Employers are turning to AI to enforce social distancing for COVID-19

AI-equipped cameras are cheaper than human oversight but have inherent flaws.

Pepper Construction/Handout via Reuters

As workplaces reopen amid the continued COVID-19 pandemic, employers are adding artificial intelligence (AI) to existing security cameras to track social distancing and mask-wearing, according to Reuters. A few companies spoke to the importance of AI in reopening their businesses, both in keeping workers safe and in concretely demonstrating to insurers and regulators that their workplaces comply with health measures.

Social distancing and wearing masks have been shown to be the most effective methods by which to curb the spread of COVID-19. They’re both also inherently difficult to monitor — especially because humans are so very bad at judging distances by sight alone. Technology is quickly becoming the go-to supplement for these protective measures.

But not everyone agrees that AI is the way to go. Some experts worry about the accuracy of these quickly-assembled programs, while others raise concerns about worker and customer privacy and whether employers might be able to use alleged contraventions of new measures to unfairly dismiss workers.

Another set of eyes — Employers like Chicago’s Pepper Construction say they’ve chosen to invest in AI systems because it’s less expensive than hiring extra staff to stand guard and watch employees. Reuters cites the price of the analysis software to be upwards of $1,000 per year, in addition to the cost of cameras.

Pepper Construction says SmartVid, the software it's purchased, hasn’t flagged anyone just yet: much of its workforce has not returned yet. The company plans to use the software primarily to look at trends and identify places where workers get unnecessarily close to one another.

There will be mistakes — AI is not infallible. Startups are promising high levels of accuracy that experts aren’t so sure about — some companies are even claiming software that can identify coughing and sneezing.

“Most solutions will be in uncharted territory, without a proven track record, and likely susceptible to false-positives and bugs,” said Vinay Goel, a former Google Maps product leader.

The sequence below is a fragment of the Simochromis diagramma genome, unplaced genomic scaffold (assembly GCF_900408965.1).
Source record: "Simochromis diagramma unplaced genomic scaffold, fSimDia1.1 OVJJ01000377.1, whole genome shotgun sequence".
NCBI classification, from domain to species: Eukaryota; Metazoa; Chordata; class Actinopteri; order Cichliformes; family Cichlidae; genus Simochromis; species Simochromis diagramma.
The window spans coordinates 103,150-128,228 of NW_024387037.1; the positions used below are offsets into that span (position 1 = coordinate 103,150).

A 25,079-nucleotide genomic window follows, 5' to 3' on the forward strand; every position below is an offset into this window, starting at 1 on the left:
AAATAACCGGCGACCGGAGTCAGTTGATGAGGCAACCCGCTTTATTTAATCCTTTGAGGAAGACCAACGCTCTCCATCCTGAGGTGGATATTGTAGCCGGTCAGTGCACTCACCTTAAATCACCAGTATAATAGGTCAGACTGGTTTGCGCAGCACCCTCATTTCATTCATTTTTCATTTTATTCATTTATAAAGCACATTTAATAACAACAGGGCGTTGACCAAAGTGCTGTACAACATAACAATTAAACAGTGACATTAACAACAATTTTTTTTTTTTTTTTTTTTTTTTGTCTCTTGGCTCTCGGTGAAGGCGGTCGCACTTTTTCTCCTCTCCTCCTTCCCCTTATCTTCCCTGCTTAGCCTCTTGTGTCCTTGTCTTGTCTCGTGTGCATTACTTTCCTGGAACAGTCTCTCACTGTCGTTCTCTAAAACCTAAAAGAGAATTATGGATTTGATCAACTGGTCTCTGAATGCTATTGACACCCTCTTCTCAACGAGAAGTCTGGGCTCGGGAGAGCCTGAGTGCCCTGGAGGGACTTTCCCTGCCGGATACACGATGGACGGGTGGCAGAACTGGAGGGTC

The AI software is sure to send up false flags for couples and families shopping together. And then there are more complex variables, such as if workers are close together but speaking through a plexiglass barrier, for example.

The best solution: stay home — While the ongoing operations of some workplaces is certainly essential right now, others choose to open for fear of losing valuable business. In most cases, the best solution for social distancing is to stay home. Keeping to our own separate apartments and houses is the only real way to stop the spread of COVID-19. Most of the AI software being used only sends up red flags after the fact — at which point the damage has likely already been done.

And then there are the privacy concerns. Specialized software to track and identify workers and customers might be installed today to enforce social distancing, but the detailed tracking is likely to stay. That detailed tracking can quickly become dangerous in its ability to reinforce existing power imbalances, especially in the wrong hands.

With very little known about the efficacy of these AI systems in actually fighting COVID-19, buying into them is a shot in the dark for employers. It’s probably better to just let your workers stay home if you’re worried about their safety. Or, perhaps, invest in a bunch of these social distancing laser hats.